This monthly bulletin provides a snapshot of the status of Freedom of Expression in Eastern Africa. It is compiled by ARTICLE 19 Eastern Africa with the assistance of its partners in the respective countries
16 November: Isaac Kugonza, a journalist for Delta TV was shot in the head by police and rushed to Mulago National Referral hospital in critical condition. The journalist was covering the arrest of Capital City’s Lord Mayor, Erias Lukwago. Kugonza’s video camera was also damaged as the police fired teargas as well as both rubber and live bullets, aiming to disperse Lukwago’s supporters who were opposed to the police’s attempt to block him from walking to the Electoral Commission headquarters in Kampala.
Isaac is the third journalist to be shot while covering political events in less than two months. Others are Matovu Enock of NTV who was shot on 29 October and Ivan Vincent Mukisa on 15 the same month in Jinja. A dozen others have been assaulted in line of duty in the same period of time by police, politicians, and mob. No investigations have been conducted into these violations.
30 November: Agnes Najjuma, a Vision Group correspondent in Mpigi District, was assaulted by Nsamizi Institute of Social Development Principal, Tumwesigye Charles, while covering a story involving students who had assaulted a suspected thief. Najjuma’s camera was destroyed during the assault. Nsamizi Institute is a public institution located in Mpigi district, Central Uganda.
10 November: John Ngirachu, a Nation Media Group (NMG) parliamentary affairs editor, was arrested and detained by police for allegedly reporting on “privileged information”. The arrest orders came from the Interior Cabinet Secretary Joseph who demanded that Ngirachu could only be released upon revealing the source of the “privileged information” he said was obtained from an in-camera session before the Parliamentary Accounts Committee when the CS Nkaissery appeared to respond to questions over irregular payments amounting to Ksh.3.8 billion ($ 38 million) in his ministry.
1 November: Mustaf Shafana, Aljazeera cameraman, lost his life and Feisal Omar, Reuters photographer, sustained wounds following Al Shabab attack on popular hotel in Mogadishu. According to Somali Independent Media Houses Association (SIMHA) Shafana was killed in a second car bomb explosion at Sahafi hotel while he was covering the attack.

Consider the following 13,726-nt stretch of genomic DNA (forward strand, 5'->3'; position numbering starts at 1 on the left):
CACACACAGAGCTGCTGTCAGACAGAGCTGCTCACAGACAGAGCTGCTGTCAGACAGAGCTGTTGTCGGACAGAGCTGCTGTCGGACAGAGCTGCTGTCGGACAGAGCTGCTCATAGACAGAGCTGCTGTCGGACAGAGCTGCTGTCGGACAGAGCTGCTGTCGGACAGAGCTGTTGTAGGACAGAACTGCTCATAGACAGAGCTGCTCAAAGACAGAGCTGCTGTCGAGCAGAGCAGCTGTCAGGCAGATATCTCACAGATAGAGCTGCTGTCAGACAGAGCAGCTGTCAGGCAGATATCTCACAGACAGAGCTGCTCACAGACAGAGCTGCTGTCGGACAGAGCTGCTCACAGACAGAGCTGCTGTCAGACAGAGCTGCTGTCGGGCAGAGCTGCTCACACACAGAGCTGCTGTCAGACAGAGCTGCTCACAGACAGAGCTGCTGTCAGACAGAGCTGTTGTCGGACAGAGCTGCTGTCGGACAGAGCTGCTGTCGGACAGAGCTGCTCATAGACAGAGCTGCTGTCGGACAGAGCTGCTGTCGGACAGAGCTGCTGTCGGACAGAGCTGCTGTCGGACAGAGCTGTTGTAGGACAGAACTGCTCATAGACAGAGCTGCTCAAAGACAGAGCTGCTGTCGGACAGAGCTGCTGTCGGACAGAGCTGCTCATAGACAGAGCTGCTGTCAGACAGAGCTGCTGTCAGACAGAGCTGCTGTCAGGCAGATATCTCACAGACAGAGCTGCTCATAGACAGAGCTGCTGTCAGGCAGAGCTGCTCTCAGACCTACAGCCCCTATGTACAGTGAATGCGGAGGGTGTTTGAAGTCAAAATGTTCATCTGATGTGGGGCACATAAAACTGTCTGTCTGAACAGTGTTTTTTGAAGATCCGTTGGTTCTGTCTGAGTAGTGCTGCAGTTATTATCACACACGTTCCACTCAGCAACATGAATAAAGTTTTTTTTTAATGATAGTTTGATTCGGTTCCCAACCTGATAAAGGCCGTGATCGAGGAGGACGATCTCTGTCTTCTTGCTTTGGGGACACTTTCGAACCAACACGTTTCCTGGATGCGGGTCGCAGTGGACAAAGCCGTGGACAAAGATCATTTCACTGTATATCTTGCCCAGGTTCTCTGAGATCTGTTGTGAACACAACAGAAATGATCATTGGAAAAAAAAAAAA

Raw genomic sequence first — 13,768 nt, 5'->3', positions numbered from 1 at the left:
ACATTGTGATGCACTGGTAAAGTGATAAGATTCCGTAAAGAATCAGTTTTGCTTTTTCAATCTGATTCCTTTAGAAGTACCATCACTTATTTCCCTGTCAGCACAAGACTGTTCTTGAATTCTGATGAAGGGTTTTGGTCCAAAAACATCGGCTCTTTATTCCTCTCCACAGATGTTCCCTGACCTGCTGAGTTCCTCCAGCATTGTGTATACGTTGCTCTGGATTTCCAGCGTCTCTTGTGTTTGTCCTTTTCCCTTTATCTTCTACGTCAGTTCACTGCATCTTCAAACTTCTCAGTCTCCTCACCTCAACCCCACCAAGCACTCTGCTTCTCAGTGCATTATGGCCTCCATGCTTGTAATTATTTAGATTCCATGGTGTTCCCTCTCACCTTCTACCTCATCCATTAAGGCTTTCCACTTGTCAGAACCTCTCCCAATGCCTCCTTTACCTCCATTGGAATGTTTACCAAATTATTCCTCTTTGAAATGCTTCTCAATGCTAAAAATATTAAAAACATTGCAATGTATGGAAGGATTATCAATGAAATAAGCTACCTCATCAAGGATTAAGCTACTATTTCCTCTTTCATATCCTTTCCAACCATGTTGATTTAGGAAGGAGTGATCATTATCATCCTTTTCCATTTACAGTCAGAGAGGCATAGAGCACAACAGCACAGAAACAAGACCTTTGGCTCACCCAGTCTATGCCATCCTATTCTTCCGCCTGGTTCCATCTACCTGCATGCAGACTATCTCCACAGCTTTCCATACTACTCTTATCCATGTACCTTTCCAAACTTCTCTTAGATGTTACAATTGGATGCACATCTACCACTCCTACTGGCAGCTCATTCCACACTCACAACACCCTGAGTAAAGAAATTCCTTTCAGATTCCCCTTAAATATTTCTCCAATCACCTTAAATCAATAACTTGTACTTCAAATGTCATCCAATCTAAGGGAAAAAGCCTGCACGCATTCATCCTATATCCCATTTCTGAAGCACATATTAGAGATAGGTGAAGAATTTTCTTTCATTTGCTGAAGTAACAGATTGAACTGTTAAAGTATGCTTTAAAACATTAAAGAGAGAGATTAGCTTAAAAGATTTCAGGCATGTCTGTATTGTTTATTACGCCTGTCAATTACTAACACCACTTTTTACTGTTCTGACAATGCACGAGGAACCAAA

8 November: Macaani Haji Arow, a SomnewsTV cameraman in the town of Jowhar, was arbitrary arrested without clear reasons according to media reports. He was freed the following day without charges.
29 November: Jama Yusuf Deperani, a reporter and presenter with Somali Channel TV, was released after being detained for 10 days at Garowe central prison. According to ARTICLE 19 East Africa’s partner organizations in Somalia, authorities in Somalia’s semi-autonomous region of Puntland summoned Deperani to their offices in the administrative capital, Garowe, and arrested him without filing any charges against him.
6 November: Blaise Célestin Ndihokubwayo, a reporter for the privately owned station Radio Isanganiro, was arrested by soldiers while covering unrest outside the capital, Bujumbura, according to media reports. The radio journalist was handed to the National Intelligence Service in the capital and he yet to be charged or told the reason for his arrest, according to his radio station.
16 November: Zone9 Blogger Zelalem Kibret was banned from flying to France to receive this year’s RSF Press Freedom Prize in the citizen-journalist category, according to Reporters Without Borders. Ethiopian authorities confiscated Kibret’s passport and prevented him from boarding his plane when he was about to set off for Paris on 16 November. Immigration officials said he could not leave Ethiopia because he and other Zone9 members had previously been arrested. RSF has said it repeatedly tried to obtain more information about the travel ban from the Ethiopian authorities in Addis Ababa and Paris, but without success.